Featured Articles

TSMC: Volume production of 16nm FinFET in 2H 2015

TSMC: Volume production of 16nm FinFET in 2H 2015

TSMC has announced that it will begin volume production of 16nm FinFET products in the second half of 2015, in late…

More...
AMD misses earnings targets, announces layoffs

AMD misses earnings targets, announces layoffs

AMD has missed earnings targets and is planning a substantial job cuts. The company reported quarterly earnings yesterday and the street is…

More...
Did Google botch the Nexus 6 and Nexus 9?

Did Google botch the Nexus 6 and Nexus 9?

As expected, Google has finally released the eagerly awaited Nexus 6 phablet and its first 64-bit device, the Nexus 9 tablet.

More...
Gainward GTX 970 Phantom previewed

Gainward GTX 970 Phantom previewed

Nvidia has released two new graphics cards based on its latest Maxwell GPU architecture. The Geforce GTX 970 and Geforce GTX…

More...
EVGA GTX 970 SC ACX 2.0 reviewed

EVGA GTX 970 SC ACX 2.0 reviewed

Nvidia has released two new graphics cards based on its latest Maxwell GPU architecture. The Geforce GTX 970 and Geforce GTX…

More...
Frontpage Slideshow | Copyright © 2006-2010 orks, a business unit of Nuevvo Webware Ltd.
Thursday, 21 June 2012 10:01

Jelly Bean is to ICS what Honeycomb was to Gingerbread

Written by Fuad Abazovic



Sources familiar with the matter claim


The Nexus 7, if that ends up as the retail name of Google’s first tablet, will appear at the Google I/O conference in some six days from now, or June 27 to be precise.

Many reports indicate that Nvidia’s Tegra 3 is the chip of choice and the tablet should end up with a $199 price tag. We have reported several times that it comes with Android Jelly Bean but so far we have failed to find out whether Jelly Bean is Android 4.1 or 5.0 as some suggested.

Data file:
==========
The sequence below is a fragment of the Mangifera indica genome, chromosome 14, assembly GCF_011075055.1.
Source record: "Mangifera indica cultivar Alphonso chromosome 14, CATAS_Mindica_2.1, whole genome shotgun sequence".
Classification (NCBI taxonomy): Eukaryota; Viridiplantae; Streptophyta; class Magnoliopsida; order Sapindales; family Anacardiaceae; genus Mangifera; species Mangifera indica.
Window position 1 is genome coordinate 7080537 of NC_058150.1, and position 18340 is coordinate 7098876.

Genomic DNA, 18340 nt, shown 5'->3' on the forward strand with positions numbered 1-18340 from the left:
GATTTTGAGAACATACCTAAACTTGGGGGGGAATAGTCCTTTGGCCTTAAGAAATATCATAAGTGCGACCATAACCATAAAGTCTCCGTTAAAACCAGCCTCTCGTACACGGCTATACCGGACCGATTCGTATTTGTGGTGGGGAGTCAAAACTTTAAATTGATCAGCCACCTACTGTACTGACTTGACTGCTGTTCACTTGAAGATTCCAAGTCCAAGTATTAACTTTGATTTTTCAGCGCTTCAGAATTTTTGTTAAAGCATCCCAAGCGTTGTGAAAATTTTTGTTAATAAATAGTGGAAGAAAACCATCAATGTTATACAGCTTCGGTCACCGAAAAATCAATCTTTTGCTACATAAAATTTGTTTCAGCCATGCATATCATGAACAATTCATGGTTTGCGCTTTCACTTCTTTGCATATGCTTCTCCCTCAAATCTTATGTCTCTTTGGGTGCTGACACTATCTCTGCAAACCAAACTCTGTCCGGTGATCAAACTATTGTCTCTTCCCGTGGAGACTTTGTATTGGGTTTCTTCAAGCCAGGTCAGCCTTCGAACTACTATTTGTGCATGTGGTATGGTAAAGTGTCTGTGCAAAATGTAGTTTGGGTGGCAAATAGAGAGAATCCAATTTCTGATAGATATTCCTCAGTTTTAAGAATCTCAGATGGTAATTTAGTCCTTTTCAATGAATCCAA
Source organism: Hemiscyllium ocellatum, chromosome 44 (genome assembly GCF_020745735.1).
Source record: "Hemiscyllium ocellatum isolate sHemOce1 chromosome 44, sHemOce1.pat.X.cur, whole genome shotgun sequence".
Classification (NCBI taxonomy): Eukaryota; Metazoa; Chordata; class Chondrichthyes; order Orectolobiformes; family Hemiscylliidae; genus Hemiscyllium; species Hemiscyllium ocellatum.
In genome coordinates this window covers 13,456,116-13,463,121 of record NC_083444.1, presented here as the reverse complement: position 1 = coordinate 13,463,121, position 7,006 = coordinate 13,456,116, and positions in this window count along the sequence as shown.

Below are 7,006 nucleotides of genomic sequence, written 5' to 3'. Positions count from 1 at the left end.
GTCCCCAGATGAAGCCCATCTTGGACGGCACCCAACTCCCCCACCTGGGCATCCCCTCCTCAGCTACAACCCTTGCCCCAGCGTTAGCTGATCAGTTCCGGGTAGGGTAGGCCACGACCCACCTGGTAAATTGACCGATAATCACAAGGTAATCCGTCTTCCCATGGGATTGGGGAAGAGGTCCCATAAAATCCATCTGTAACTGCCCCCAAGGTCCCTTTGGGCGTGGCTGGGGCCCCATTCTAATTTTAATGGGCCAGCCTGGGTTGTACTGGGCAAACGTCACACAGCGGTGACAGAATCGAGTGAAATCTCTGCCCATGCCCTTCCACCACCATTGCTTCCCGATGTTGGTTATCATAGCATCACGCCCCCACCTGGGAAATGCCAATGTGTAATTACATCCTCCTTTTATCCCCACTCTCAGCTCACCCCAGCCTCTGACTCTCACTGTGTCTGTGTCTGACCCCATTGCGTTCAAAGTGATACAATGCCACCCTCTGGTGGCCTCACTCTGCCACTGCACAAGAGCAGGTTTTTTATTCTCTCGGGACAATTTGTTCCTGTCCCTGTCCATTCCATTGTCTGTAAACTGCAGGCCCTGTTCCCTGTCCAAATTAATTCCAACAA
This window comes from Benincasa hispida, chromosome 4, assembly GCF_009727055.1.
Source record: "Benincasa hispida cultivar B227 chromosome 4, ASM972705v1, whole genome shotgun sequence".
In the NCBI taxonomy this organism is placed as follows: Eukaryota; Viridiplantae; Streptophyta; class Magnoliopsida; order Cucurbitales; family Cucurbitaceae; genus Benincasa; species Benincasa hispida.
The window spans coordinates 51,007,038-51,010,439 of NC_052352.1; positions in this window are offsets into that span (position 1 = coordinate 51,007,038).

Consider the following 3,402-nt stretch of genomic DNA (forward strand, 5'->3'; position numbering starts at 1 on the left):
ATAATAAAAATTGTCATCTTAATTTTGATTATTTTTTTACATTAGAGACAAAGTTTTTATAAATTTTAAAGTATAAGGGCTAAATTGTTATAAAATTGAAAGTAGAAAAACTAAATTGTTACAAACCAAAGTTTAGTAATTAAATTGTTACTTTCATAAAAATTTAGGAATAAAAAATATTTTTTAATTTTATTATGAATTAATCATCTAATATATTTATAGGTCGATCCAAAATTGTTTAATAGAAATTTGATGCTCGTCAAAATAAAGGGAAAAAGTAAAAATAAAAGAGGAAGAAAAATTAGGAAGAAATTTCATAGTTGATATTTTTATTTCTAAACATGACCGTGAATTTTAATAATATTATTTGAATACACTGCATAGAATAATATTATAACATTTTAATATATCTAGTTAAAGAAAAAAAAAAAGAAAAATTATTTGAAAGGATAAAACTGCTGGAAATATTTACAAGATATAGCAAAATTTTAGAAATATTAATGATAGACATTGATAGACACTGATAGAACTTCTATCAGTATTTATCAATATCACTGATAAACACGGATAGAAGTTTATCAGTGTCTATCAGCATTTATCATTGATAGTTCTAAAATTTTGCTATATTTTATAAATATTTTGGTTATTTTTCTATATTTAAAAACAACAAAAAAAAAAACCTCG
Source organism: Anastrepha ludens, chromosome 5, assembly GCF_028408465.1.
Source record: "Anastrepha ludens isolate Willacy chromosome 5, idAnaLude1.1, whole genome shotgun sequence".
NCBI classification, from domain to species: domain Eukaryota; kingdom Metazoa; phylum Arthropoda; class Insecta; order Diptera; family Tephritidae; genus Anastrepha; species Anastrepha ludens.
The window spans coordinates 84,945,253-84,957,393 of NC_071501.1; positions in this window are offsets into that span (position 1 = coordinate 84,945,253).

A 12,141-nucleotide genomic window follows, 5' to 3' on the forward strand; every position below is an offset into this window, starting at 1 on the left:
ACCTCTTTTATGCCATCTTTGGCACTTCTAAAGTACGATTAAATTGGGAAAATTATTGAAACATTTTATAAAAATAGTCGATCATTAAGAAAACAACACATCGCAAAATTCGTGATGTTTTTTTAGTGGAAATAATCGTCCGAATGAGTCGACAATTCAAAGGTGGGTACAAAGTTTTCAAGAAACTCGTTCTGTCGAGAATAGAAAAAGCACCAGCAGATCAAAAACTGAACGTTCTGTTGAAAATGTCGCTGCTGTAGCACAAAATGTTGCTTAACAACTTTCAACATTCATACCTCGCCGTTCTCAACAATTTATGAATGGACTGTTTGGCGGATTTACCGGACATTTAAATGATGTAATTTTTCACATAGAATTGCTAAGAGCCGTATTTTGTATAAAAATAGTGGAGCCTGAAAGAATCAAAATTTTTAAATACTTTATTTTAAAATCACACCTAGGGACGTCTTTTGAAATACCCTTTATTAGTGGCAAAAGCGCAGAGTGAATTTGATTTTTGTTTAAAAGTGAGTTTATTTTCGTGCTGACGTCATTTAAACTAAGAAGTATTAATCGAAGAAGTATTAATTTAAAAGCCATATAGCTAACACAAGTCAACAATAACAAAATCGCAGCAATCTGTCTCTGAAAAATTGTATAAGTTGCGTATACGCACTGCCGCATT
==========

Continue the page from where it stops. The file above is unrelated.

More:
However, we have managed to find out that Jelly Bean is tablet oriented update and that Google now wants to shift focus on entry-level to mid-range tablet market, as Amazon has proven that there is a lot of interest and millions of customers who want an Android tablet for peanuts.
 
When Jelly Bean will appear in other tablets or phones remains to be seen, but we would not be surprised to see it running on some Asus tablets that got Android 4.0 back in January.

However, it is still unclear just how tablet-centric Jelly Bean really is. Google made it very clear that Android 4.0 was designed to replace both Gingerbread and Honeycomb and offer a single platform for tablets and smartphones, which is a bit puzzling. It is possible that the next Android iteration will be a bit more tablet oriented, but it is highly unlikely that it will be tablet-exclusive like Honeycomb.

Last modified on Thursday, 21 June 2012 13:54

Fuad Abazovic

E-mail: This e-mail address is being protected from spambots. You need JavaScript enabled to view it
blog comments powered by Disqus

 

Facebook activity

Latest Commented Articles

Recent Comments